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the Web 2.0 definition is based. Therefore without the community component within

Web 2.0 technologies, these technologies would not exist since they are dependent on a

network of interpersonal ties (Rheingold, 1994; Wellman, 2002). The CCS showed the

same level of self-reported learning. This contradicts the study‘s initial findings of the 2-

way interaction between pretest and posttest x Web 2.0 course and non-web 2.0 course,

[F (1, 116) = 19.410 p <.001] and the significant main effect [F (1, 116) = 554.259 p <

.001]. O‘Malley (1999) found similar results to those self-reported by students in the

Classroom Community Survey. He reported that students do not believe that they learn

more in online courses as compared to traditional face-to-face courses. Richardson and

Swan (2003) found that student self-reported learning was correlated with the social

presence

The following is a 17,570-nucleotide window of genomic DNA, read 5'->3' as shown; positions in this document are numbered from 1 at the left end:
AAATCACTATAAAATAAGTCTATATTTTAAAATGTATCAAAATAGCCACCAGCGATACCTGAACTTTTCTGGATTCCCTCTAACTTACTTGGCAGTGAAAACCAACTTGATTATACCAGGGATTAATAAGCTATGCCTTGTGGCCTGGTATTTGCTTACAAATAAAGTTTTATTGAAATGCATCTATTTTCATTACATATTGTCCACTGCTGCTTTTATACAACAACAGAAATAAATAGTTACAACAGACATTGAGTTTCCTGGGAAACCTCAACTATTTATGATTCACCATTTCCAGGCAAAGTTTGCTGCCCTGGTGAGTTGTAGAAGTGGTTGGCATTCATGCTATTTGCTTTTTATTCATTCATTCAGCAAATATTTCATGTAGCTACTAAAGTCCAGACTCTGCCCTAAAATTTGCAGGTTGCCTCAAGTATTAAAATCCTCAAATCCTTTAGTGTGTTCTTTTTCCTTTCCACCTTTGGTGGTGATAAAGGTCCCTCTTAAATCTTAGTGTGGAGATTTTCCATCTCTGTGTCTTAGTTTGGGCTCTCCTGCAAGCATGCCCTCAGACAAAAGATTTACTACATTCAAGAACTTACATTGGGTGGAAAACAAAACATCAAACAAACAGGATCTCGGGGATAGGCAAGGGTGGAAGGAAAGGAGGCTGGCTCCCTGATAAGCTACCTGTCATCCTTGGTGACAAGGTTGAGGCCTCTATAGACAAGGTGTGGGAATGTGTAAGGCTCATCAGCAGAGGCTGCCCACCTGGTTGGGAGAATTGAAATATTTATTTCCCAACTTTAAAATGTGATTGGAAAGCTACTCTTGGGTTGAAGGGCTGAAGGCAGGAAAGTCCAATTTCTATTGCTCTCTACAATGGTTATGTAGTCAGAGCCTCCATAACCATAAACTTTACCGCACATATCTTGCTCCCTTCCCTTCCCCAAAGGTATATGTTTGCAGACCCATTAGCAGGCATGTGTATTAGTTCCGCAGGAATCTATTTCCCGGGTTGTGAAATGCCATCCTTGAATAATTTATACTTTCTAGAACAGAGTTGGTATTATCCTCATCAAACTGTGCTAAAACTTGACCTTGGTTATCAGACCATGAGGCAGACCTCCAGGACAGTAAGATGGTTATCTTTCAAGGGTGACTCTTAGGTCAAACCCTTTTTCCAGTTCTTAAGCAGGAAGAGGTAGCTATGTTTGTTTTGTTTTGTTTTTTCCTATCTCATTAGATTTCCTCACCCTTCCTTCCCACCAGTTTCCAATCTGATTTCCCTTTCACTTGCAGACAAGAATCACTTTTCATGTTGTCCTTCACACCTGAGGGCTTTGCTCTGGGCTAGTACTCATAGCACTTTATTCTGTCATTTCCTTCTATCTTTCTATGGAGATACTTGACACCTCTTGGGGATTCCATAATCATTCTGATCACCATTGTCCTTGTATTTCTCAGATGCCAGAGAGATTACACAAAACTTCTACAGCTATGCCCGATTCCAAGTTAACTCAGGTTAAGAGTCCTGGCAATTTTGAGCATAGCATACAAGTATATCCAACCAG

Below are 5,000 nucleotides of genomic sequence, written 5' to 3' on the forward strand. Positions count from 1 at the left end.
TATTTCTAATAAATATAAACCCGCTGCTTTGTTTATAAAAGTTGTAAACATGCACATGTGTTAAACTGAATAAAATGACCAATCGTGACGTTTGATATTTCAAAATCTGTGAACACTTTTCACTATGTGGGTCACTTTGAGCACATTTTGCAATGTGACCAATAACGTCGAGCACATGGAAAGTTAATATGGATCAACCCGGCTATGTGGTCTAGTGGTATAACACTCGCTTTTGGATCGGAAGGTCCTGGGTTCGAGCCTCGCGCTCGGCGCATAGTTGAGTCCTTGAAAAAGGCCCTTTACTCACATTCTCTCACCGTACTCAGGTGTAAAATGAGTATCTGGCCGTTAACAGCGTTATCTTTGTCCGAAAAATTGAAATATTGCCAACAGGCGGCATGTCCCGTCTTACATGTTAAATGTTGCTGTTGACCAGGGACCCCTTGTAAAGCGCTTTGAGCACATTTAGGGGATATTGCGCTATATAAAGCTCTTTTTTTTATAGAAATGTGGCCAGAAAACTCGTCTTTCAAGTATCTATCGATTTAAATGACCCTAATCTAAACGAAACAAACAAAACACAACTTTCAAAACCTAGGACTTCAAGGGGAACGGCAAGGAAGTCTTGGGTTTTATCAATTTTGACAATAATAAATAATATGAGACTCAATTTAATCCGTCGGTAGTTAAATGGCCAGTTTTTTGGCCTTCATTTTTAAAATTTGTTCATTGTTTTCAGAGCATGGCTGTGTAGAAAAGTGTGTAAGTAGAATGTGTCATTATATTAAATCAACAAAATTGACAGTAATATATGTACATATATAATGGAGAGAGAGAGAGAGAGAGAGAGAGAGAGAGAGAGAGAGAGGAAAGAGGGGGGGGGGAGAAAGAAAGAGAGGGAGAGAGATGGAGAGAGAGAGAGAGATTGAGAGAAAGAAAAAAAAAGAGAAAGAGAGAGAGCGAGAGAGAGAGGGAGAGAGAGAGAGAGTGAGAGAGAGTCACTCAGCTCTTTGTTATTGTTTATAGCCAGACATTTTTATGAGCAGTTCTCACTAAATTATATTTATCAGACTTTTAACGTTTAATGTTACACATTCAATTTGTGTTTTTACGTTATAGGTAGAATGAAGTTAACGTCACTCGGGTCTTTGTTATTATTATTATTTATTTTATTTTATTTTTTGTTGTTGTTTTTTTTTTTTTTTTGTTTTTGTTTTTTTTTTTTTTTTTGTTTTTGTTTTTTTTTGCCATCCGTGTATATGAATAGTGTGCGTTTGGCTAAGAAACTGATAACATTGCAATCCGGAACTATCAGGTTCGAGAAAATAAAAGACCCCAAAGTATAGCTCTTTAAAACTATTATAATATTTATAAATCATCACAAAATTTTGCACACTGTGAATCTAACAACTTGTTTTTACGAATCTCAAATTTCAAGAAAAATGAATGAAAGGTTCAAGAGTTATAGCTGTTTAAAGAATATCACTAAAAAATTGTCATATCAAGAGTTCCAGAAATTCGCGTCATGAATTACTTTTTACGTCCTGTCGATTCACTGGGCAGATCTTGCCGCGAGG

(community).

This

contradicts

the

findings

by

the

Classroom

Community

Survey which showed a higher level of social presence (community) and yet the same

level of self-reported learning. However, the Richardson and Swan study confirms the

quantitative findings of the increased posttest score and the increase level of community

(social presence).

Conclusions

Hypotheses were analyzed using a repeated-measures 2 x 2 ANOVA where the

factors were group (Web 2.0 and non-Web 2.0), level (Beginning and Intermediate), and

time (pretest and posttest). Post-hoc comparisons were made to determine the

significance between said scores. Results suggested participation in the Web 2.0 course

did significantly enhance student knowledge, understanding, and communicative abilities

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